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A POST RAMADAN LESSON: TWO BOYS FORGO A ROYAL FEAST

By Rabbi Allen S. Maller

Once upon a time a King went out to hunt on a very warm day in the Fall of 2007. After a few hours he felt very hot and tired, so he decided to stop for lunch. His servants unpacked a large picnic basket they had brought with them and set up a table.

Now the King didn’t want to eat together with his servants, nor did he want to eat alone. The King told one of his servants to find someone to come and eat lunch with the King. The servant walked to a nearby road, saw two 13-year-old boys walking along, and told them that the King wanted to see them.

The boys were very surprised, and a little frightened, but they went with the King’s servant. When they arrived at the picnic, the table was set with all kinds of wonderful foods and drinks. The King told the boys to sit down next to him and eat. The boys sat down next to the King, but they did not eat.

After a few minutes the King said, “Why are you not eating? My food is prepared by the best cook in the Kingdom. It is the best tasting food in the country. Doesn’t it look good to you”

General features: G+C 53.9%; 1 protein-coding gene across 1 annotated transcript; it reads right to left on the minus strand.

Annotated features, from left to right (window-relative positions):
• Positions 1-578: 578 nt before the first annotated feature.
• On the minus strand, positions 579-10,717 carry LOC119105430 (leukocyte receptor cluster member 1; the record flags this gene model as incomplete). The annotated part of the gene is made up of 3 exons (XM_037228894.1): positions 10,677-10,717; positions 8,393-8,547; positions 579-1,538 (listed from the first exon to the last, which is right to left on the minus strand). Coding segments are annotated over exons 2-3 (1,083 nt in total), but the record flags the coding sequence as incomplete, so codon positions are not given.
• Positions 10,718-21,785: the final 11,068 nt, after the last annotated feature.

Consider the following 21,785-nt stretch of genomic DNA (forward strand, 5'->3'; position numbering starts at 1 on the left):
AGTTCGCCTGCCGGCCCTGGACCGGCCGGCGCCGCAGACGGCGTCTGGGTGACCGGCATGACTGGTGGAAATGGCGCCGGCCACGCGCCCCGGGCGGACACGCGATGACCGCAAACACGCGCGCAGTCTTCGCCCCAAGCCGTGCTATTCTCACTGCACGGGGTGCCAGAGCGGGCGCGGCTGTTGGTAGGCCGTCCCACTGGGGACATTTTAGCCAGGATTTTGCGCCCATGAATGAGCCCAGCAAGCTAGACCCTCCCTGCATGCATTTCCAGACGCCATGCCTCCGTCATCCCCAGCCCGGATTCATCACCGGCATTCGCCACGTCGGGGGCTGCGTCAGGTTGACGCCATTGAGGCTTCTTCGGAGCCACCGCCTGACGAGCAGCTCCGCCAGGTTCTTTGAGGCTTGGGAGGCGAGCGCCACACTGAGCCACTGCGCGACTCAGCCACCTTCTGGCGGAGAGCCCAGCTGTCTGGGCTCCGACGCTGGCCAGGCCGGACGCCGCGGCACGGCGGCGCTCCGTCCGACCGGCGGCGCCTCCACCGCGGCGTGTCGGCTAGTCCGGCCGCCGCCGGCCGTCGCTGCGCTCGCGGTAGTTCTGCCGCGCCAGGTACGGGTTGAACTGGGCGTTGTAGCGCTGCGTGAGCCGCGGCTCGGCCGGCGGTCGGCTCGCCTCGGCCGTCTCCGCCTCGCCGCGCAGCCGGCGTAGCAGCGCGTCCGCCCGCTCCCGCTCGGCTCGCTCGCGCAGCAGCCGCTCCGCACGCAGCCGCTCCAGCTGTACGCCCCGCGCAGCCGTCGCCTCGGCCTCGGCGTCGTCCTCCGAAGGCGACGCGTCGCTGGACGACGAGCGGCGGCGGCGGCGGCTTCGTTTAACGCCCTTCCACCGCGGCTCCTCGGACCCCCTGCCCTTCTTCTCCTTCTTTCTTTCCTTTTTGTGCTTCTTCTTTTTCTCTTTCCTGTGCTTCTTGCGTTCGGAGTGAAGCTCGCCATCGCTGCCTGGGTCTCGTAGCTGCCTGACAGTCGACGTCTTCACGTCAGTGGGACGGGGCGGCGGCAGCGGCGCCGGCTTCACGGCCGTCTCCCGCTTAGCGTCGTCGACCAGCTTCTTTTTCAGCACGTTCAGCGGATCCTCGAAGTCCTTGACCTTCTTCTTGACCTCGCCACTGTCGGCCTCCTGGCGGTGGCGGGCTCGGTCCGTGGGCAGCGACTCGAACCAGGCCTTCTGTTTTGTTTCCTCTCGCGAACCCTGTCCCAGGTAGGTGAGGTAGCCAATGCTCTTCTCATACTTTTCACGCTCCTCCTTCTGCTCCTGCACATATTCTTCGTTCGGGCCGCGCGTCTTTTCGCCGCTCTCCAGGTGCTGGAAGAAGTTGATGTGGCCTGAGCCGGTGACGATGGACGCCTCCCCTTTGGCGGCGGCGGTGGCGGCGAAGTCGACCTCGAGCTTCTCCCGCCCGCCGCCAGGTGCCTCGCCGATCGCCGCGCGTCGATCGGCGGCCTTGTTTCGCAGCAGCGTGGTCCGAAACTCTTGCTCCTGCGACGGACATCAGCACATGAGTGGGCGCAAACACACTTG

“It looks great, and I am sure it is the best food I will ever taste,” answered one boy, “but I can’t eat it.”

“Did you just finish eating lunch? If so you do not have to eat a whole meal, just have some of these great deserts” said the King.

The other boy replied, “Actually we did not eat lunch today, but we cannot eat anything, not even one of those really good looking chocolate covered candies.”

The King was surprised and asked, “Are you sick? Is that why you have lost your appetite?”
“No,” said the boys, “We are not sick and we haven’t lost our appetites.”

“Then why are you not hungry?” asked the King.
“But we are hungry” said one boy, and his friend added, “Neither of us ate lunch, and I did not eat breakfast. We are very, very hungry.”

The King looked bewildered and shouted, “Then why don’t you eat since both of you are hungry and the food is delicious?”

“Because this month is Ramadan* and I am a Muslim” said one boy. The other boy nodded and said, “And today is Yom Kippur* and I am Jewish.”